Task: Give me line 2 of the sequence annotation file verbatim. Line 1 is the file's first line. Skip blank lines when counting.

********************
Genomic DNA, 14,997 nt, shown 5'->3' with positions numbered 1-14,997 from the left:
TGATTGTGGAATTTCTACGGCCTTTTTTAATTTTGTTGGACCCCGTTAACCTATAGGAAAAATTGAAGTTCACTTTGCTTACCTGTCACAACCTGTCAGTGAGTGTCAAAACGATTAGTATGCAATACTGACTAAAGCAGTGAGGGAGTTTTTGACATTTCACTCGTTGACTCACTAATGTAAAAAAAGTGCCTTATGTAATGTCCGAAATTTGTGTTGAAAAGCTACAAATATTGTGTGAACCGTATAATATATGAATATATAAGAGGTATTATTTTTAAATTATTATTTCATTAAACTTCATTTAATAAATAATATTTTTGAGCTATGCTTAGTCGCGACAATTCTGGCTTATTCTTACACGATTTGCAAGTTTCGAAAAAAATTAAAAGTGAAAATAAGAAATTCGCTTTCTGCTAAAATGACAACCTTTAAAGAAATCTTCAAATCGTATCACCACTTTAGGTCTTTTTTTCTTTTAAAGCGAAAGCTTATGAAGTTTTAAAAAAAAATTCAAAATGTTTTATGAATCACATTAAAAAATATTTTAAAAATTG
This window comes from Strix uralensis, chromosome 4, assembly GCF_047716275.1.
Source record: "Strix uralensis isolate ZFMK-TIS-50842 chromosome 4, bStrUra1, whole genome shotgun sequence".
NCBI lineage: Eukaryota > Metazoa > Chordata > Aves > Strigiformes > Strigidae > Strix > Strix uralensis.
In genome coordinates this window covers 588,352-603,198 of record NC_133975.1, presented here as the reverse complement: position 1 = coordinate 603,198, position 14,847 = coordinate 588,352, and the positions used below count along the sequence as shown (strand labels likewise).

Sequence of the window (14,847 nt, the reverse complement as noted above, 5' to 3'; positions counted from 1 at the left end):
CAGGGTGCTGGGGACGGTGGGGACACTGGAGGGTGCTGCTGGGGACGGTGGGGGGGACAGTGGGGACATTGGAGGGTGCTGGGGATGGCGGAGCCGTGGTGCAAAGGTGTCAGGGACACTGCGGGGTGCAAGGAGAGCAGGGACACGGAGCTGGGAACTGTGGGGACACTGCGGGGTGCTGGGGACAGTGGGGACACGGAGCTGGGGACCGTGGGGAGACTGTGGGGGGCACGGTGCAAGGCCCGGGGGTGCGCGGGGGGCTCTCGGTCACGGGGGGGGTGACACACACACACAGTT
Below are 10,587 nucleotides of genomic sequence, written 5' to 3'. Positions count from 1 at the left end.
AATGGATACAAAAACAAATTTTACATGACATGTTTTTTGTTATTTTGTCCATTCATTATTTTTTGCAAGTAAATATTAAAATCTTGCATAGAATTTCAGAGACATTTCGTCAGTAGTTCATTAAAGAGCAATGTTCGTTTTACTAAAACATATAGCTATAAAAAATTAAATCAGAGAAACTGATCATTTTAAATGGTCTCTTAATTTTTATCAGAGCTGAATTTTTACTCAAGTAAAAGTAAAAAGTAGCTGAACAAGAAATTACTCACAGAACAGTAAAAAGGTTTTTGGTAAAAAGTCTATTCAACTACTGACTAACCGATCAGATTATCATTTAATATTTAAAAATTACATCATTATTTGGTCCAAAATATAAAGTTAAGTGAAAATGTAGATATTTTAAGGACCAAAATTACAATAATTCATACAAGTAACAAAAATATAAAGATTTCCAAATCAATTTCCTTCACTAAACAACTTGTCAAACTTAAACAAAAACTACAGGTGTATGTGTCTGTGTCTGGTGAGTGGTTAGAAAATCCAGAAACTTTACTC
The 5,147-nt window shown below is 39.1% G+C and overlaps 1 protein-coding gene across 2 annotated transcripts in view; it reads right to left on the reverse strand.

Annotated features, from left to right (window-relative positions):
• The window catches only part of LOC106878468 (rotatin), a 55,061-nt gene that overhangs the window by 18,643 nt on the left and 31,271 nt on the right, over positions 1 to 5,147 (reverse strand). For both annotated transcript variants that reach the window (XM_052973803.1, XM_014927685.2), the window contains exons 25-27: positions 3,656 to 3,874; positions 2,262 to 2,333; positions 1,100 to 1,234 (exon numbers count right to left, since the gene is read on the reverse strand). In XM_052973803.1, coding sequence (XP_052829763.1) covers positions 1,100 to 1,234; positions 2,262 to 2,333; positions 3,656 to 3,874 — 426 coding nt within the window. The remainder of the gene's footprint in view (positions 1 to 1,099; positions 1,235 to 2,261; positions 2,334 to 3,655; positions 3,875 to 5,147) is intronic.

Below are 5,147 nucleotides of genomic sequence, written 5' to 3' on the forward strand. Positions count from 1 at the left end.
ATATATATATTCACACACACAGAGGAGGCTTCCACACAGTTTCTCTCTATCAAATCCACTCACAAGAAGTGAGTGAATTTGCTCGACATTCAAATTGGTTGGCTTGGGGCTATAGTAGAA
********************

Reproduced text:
TGATTGTGGAATTTCTACGGCCTTTTTTAATTTTGTTGGACCCCGTTAACCTATAGGAAAAATTGAAGTTCACTTTGCTTACCTGTCACAACCTGTCAGTGAGTGTCAAAACGATTAGTATGCAATACTGACTAAAGCAGTGAGGGAGTTTTTGACATTTCACTCGTTGACTCACTAATGTAAAAAAAGTGCCTTATGTAATGTCCGAAATTTGTGTTGAAAAGCTACAAATATTGTGTGAACCGTATAATATATGAATATATAAGAGGTATTATTTTTAAATTATTATTTCATTAAACTTCATTTAATAAATAATATTTTTGAGCTATGCTTAGTCGCGACAATTCTGGCTTATTCTTACACGATTTGCAAGTTTCGAAAAAAATTAAAAGTGAAAATAAGAAATTCGCTTTCTGCTAAAATGACAACCTTTAAAGAAATCTTCAAATCGTATCACCACTTTAGGTCTTTTTTTCTTTTAAAGCGAAAGCTTATGAAGTTTTAAAAAAAAATTCAAAATGTTTTATGAATCACATTAAAAAATATTTTAAAAATTG